In the coded example we’ve chosen FLT_EPSILON as our epsilon; this number is the gap between $1$ and the next nearest value. If the floating point numbers we are trying to compare are larger than $2$ the gap between any float and the next nearest float is larger than our FLT_EPSILON. This means that the numbers we are comparing are either identical (so we may as well have used ==) or the gap between them is larger than FLT_EPSILON so the test will fail (just as it would have done if we’d used ==). Here’s a piece of code demonstrating that this compare method is broken.

So what Epsilon Should you Choose?

Due to floating point inaccuracy one of the most common problems is that you end up calculating a value that is right next to the value that you wanted. This means that the epsilon you want to choose is the gap between the larger float and its next nearest value. A value very close to this can be found easily by multiplying the larger of the two values by FLT_EPSILON. This leads to a floating point compare function like this:

Here’s an example of this compare function working where the original compare function failed.

Why is the incorrect compare so prevalent?

The answer to this is that == works a lot better than most people think, so it usually doesn’t matter much that their compare function is almost always doing exactly the same thing as ==. For instance due to rounding the first time that (1.0f / n) * n doesn’t equal exactly $1$ is when n is $41$. There is a large and commonly used subset of floating point numbers where the representation of the number is exact. Any number of the form $\frac{a}{2^n}$ (note that $n$ can be zero) will have an exact representation (provided $a$ is representable within the precision of the standard being used). With 32 bit floats this includes all integers up to $2^{24}$. If your floating point number is exactly representable you can add, subtract and multiply them by other exact floating point numbers and the answer will remain exact (again provided the answer doesn’t go over your precision). It is also very common to be able to divide and have the result remain exact. With this important section of numbers you could use == without causing yourself any problems.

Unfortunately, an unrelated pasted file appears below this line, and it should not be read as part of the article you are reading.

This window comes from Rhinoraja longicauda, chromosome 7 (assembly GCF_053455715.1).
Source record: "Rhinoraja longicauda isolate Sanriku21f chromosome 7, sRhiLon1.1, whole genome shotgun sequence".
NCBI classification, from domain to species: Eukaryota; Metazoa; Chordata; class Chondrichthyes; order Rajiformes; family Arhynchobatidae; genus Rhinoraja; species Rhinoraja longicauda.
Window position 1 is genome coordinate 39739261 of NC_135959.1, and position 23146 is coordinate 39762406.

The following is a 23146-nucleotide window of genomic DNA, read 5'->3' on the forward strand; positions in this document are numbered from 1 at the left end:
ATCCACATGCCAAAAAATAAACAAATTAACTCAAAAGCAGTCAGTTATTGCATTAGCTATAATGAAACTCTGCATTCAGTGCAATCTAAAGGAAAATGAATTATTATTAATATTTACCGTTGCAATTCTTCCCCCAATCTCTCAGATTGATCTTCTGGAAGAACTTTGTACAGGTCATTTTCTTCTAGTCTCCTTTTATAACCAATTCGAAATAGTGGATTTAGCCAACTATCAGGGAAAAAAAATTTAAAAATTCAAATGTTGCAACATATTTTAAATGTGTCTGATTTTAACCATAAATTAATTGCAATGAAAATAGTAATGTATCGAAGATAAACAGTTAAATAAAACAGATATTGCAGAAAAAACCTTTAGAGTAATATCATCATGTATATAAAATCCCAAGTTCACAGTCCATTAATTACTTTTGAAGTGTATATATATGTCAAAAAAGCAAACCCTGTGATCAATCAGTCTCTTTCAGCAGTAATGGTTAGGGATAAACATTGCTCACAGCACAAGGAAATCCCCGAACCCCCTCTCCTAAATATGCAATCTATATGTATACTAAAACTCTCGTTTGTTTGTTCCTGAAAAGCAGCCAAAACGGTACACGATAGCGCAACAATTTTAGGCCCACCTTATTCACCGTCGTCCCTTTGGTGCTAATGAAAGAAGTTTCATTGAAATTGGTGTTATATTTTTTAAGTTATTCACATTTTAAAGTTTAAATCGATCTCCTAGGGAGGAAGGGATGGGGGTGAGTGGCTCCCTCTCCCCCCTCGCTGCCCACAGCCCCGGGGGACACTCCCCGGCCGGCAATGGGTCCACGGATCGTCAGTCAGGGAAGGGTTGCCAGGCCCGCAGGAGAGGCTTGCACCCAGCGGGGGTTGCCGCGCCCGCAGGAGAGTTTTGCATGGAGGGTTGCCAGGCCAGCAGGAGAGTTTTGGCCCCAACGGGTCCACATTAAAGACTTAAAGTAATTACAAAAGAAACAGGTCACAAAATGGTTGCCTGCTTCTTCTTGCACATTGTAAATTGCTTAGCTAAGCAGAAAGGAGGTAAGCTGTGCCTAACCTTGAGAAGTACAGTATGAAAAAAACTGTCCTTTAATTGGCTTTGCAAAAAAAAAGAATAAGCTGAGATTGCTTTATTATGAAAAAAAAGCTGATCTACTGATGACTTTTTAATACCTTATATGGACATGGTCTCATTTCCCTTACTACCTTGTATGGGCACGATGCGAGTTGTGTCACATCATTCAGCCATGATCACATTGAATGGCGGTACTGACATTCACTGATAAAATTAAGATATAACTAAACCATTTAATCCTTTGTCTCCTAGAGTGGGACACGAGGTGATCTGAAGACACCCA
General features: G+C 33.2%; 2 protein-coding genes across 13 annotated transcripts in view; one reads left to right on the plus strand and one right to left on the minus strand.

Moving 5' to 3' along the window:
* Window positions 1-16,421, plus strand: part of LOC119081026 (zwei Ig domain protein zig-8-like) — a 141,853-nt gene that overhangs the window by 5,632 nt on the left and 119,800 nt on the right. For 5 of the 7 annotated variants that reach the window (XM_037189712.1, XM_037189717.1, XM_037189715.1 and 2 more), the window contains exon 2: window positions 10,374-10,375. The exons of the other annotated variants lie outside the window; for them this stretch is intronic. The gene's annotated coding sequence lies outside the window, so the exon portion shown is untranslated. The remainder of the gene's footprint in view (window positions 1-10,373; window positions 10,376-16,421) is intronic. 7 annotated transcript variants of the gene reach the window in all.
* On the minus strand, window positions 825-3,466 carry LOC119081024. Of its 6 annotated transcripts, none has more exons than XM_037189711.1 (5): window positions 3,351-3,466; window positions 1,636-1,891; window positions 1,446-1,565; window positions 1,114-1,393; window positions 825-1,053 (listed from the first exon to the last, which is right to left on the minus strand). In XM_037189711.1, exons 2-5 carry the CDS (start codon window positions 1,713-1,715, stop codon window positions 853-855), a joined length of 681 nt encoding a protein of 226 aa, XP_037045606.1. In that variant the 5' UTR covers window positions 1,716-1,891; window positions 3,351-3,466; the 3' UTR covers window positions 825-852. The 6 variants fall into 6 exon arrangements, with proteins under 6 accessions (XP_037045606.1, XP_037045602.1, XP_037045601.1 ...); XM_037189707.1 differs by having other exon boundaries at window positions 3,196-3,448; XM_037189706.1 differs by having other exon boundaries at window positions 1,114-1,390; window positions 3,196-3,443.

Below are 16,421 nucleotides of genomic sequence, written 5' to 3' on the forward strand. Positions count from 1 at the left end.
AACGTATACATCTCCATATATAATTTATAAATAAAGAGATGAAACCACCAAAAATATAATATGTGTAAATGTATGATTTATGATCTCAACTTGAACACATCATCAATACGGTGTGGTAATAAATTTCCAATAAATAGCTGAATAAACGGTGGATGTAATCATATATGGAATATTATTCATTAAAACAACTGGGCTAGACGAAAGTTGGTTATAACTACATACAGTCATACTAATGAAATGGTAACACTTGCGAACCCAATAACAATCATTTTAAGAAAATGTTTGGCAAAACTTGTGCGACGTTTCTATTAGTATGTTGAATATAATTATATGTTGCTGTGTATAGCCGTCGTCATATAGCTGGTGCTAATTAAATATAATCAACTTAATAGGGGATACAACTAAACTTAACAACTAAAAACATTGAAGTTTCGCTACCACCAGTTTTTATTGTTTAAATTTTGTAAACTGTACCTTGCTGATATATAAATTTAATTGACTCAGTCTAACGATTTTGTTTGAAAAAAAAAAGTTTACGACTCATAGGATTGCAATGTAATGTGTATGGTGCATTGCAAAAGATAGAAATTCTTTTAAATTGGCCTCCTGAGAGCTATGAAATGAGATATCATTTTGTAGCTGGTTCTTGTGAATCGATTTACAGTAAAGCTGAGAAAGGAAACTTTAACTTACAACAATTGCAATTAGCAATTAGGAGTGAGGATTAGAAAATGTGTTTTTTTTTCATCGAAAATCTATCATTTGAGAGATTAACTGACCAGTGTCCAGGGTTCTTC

Basically == works so often that despite the wrong compare routine having exactly the same result as using == (for the values likely to be used) most of the time you’ll get exactly the result you expected, so you won’t notice.

What can still go wrong?

Floating point numbers can still end up farther apart than the epsilon that you have chosen. The easiest way to demonstrate this is with subtraction. For instance let’s work with 6 places of precision and we compare $10 \frac{1}{3} - 10$ with $\frac{1}{3}$. Working through $10.3333 - 10 = 0.333300$ comparing this with our compare function gives $0.333333 - 0.3333 = 0.000033$ this value is much bigger than the epsilon we’d calculate for value ($0.000001$). Really we need to use the epsilon that we would get for comparing the number $10.3333$, as when we do the subtraction we cut off the first few digits, and can’t just invent new digits to go at the end, so it is assumed that those digits are $0$. If possible it would be better to write this compare the other way round i.e. compare $10 \frac{1}{3}$ with $\frac{1}{3} + 10$.